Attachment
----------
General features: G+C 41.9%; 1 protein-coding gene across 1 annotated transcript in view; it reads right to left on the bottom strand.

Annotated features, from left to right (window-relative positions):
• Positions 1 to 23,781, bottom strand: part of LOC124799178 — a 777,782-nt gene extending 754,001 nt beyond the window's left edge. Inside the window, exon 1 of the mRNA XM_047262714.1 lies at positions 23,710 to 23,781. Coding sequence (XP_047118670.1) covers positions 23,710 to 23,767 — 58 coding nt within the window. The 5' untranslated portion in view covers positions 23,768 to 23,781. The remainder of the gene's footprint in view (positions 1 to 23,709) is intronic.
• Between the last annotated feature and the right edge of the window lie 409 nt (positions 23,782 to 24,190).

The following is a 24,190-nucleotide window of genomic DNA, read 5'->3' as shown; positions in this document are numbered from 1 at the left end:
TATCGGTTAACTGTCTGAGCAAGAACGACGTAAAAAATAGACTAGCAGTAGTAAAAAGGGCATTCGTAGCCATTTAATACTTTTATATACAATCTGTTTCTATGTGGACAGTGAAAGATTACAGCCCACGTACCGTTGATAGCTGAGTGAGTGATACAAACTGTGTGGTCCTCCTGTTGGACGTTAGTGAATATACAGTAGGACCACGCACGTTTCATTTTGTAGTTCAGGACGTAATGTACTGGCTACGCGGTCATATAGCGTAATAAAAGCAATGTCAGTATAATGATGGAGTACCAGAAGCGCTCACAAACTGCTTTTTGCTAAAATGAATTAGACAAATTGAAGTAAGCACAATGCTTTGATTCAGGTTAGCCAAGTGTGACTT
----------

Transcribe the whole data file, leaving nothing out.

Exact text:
General features: G+C 41.9%; 1 protein-coding gene across 1 annotated transcript in view; it reads right to left on the bottom strand.

Annotated features, from left to right (window-relative positions):
• Positions 1 to 23,781, bottom strand: part of LOC124799178 — a 777,782-nt gene extending 754,001 nt beyond the window's left edge. Inside the window, exon 1 of the mRNA XM_047262714.1 lies at positions 23,710 to 23,781. Coding sequence (XP_047118670.1) covers positions 23,710 to 23,767 — 58 coding nt within the window. The 5' untranslated portion in view covers positions 23,768 to 23,781. The remainder of the gene's footprint in view (positions 1 to 23,709) is intronic.
• Between the last annotated feature and the right edge of the window lie 409 nt (positions 23,782 to 24,190).

The following is a 24,190-nucleotide window of genomic DNA, read 5'->3' as shown; positions in this document are numbered from 1 at the left end:
TATCGGTTAACTGTCTGAGCAAGAACGACGTAAAAAATAGACTAGCAGTAGTAAAAAGGGCATTCGTAGCCATTTAATACTTTTATATACAATCTGTTTCTATGTGGACAGTGAAAGATTACAGCCCACGTACCGTTGATAGCTGAGTGAGTGATACAAACTGTGTGGTCCTCCTGTTGGACGTTAGTGAATATACAGTAGGACCACGCACGTTTCATTTTGTAGTTCAGGACGTAATGTACTGGCTACGCGGTCATATAGCGTAATAAAAGCAATGTCAGTATAATGATGGAGTACCAGAAGCGCTCACAAACTGCTTTTTGCTAAAATGAATTAGACAAATTGAAGTAAGCACAATGCTTTGATTCAGGTTAGCCAAGTGTGACTT